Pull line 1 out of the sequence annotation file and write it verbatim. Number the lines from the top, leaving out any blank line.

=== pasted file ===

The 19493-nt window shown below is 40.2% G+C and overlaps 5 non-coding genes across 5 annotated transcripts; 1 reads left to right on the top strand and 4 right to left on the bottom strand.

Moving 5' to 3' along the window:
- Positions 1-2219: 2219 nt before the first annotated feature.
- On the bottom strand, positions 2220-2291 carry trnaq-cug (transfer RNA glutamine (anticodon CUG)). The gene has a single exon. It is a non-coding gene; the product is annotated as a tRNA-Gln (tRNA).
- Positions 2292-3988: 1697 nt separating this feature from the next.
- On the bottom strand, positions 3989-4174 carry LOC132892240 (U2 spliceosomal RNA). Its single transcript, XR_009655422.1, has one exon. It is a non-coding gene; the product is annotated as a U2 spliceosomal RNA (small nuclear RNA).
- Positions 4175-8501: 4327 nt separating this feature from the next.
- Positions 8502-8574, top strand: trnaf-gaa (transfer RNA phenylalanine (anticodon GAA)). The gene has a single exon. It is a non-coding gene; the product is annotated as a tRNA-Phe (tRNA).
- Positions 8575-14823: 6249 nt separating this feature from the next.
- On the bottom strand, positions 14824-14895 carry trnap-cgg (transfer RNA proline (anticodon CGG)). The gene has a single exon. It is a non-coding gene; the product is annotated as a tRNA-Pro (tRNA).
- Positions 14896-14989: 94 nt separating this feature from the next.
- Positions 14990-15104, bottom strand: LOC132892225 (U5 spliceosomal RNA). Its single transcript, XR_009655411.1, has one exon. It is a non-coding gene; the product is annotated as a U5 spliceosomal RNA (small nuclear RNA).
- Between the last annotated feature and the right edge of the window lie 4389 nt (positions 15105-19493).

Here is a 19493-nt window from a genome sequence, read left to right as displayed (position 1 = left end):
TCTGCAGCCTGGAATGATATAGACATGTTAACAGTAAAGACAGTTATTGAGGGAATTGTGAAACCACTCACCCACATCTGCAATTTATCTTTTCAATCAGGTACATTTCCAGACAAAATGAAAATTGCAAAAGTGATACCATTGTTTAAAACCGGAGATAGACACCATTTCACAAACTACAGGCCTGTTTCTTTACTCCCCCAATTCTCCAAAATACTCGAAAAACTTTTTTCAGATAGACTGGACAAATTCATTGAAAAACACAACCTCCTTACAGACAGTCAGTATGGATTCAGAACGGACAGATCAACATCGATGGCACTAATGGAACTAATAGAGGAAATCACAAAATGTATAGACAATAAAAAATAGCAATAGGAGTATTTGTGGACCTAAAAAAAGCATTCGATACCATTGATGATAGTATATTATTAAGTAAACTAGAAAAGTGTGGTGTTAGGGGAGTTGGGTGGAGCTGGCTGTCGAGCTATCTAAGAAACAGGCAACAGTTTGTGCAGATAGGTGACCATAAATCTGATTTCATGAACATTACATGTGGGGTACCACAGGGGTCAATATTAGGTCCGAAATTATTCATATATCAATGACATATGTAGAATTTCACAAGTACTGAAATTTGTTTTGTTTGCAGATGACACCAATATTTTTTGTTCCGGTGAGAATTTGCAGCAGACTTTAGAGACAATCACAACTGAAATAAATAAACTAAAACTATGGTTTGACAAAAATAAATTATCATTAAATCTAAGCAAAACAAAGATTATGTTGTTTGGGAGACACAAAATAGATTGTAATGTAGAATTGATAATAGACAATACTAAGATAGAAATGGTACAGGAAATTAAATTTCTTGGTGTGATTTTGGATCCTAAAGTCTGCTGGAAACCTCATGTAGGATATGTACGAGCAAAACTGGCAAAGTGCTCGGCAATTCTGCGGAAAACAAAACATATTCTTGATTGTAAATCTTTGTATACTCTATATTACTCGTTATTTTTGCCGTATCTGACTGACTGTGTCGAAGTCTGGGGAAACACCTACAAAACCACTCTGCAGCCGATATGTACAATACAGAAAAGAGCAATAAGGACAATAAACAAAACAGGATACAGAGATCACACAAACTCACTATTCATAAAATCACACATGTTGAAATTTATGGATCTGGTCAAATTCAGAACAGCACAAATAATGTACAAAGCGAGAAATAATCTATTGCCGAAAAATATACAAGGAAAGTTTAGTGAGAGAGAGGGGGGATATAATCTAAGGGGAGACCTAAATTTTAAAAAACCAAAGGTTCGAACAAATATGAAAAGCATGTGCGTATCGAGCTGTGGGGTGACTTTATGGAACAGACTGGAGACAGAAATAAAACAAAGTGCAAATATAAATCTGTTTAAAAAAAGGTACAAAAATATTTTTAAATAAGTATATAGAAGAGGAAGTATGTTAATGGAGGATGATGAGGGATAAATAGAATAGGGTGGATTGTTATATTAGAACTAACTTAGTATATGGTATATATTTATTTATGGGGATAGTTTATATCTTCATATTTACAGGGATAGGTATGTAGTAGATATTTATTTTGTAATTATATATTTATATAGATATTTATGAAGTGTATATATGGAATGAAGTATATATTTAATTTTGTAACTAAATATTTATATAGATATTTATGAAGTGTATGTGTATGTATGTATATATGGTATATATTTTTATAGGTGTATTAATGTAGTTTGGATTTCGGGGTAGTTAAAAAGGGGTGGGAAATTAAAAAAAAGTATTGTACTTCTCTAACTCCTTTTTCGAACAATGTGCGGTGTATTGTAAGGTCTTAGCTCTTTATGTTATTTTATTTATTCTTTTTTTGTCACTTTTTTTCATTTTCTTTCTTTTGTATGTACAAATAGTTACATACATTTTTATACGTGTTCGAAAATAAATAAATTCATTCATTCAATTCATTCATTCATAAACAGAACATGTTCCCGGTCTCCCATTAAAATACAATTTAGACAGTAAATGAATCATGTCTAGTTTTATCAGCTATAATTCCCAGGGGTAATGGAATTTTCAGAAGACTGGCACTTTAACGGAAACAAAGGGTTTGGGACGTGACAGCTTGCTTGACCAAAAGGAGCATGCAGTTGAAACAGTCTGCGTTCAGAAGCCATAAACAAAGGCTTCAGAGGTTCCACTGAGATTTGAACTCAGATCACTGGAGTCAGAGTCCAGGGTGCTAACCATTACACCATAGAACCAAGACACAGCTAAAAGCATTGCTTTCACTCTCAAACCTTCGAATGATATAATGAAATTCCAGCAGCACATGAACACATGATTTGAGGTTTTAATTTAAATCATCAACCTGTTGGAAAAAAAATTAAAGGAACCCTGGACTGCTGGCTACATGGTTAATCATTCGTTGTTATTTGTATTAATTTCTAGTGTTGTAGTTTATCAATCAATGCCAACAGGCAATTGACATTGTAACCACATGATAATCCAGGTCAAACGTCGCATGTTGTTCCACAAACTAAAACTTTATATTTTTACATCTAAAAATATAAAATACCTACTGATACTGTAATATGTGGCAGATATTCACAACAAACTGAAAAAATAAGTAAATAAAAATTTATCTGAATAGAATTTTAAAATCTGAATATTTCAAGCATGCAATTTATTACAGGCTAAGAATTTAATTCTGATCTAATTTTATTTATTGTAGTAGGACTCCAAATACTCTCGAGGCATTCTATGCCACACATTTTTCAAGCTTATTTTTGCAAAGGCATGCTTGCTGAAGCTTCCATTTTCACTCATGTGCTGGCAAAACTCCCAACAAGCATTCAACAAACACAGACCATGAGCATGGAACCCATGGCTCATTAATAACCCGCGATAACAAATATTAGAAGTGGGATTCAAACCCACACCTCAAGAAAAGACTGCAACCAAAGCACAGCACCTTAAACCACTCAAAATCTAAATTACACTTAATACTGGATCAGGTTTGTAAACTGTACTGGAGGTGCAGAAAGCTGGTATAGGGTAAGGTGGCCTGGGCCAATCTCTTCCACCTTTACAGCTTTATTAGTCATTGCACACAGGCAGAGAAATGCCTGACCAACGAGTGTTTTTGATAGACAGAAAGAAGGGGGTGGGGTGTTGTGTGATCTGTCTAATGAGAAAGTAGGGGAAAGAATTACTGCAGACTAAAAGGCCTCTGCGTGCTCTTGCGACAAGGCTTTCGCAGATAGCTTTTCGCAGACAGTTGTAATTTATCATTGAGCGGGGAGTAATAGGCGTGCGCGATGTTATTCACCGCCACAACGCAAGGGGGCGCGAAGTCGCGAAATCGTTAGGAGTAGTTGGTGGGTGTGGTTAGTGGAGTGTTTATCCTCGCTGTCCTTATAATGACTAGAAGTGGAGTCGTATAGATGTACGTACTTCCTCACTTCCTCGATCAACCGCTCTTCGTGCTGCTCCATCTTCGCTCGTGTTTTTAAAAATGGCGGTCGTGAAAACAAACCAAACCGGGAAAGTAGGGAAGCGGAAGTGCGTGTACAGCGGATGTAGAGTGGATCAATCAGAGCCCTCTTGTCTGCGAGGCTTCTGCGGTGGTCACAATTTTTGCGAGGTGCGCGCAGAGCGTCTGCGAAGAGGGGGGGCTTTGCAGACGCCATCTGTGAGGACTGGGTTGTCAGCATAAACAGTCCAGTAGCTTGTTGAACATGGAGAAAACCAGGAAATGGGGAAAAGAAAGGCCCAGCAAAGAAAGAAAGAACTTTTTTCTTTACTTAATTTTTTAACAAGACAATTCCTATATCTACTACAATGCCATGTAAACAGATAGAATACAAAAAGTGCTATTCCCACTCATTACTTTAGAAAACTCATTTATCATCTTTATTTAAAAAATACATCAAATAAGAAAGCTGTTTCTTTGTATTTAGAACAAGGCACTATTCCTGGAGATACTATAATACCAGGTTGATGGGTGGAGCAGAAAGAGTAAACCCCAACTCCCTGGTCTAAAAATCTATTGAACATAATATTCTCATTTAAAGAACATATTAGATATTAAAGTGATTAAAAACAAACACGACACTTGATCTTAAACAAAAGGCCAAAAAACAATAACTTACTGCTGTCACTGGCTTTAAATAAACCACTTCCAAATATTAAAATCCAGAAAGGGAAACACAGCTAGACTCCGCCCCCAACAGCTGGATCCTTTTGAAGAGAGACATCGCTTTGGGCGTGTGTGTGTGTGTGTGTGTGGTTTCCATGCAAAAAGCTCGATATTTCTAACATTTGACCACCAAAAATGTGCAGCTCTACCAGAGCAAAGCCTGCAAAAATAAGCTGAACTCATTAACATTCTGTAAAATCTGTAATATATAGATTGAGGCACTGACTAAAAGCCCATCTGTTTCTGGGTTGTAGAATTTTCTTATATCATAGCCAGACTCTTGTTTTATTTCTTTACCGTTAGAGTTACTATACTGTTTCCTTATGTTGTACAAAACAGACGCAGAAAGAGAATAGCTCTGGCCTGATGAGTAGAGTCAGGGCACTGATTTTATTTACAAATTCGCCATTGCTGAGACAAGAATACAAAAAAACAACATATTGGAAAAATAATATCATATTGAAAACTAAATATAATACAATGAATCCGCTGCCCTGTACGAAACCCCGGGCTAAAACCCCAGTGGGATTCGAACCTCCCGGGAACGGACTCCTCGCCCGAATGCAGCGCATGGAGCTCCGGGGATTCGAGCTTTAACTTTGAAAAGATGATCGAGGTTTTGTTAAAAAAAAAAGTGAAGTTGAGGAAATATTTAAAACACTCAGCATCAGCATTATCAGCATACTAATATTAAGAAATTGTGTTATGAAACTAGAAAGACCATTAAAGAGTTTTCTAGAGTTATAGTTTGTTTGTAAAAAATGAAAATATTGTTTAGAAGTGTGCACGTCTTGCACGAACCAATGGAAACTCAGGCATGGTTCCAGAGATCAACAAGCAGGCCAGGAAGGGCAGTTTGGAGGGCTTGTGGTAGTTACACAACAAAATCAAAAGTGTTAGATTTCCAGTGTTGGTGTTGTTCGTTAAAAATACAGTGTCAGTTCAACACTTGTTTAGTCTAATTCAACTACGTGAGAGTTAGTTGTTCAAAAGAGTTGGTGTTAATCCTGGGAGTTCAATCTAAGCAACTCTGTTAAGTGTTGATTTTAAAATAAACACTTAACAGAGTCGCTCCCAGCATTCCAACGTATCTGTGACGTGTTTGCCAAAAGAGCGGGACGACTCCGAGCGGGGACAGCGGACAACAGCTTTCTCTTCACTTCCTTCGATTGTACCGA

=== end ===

The 19493-nt window shown below is 40.2% G+C and overlaps 5 non-coding genes across 5 annotated transcripts; 1 reads left to right on the top strand and 4 right to left on the bottom strand.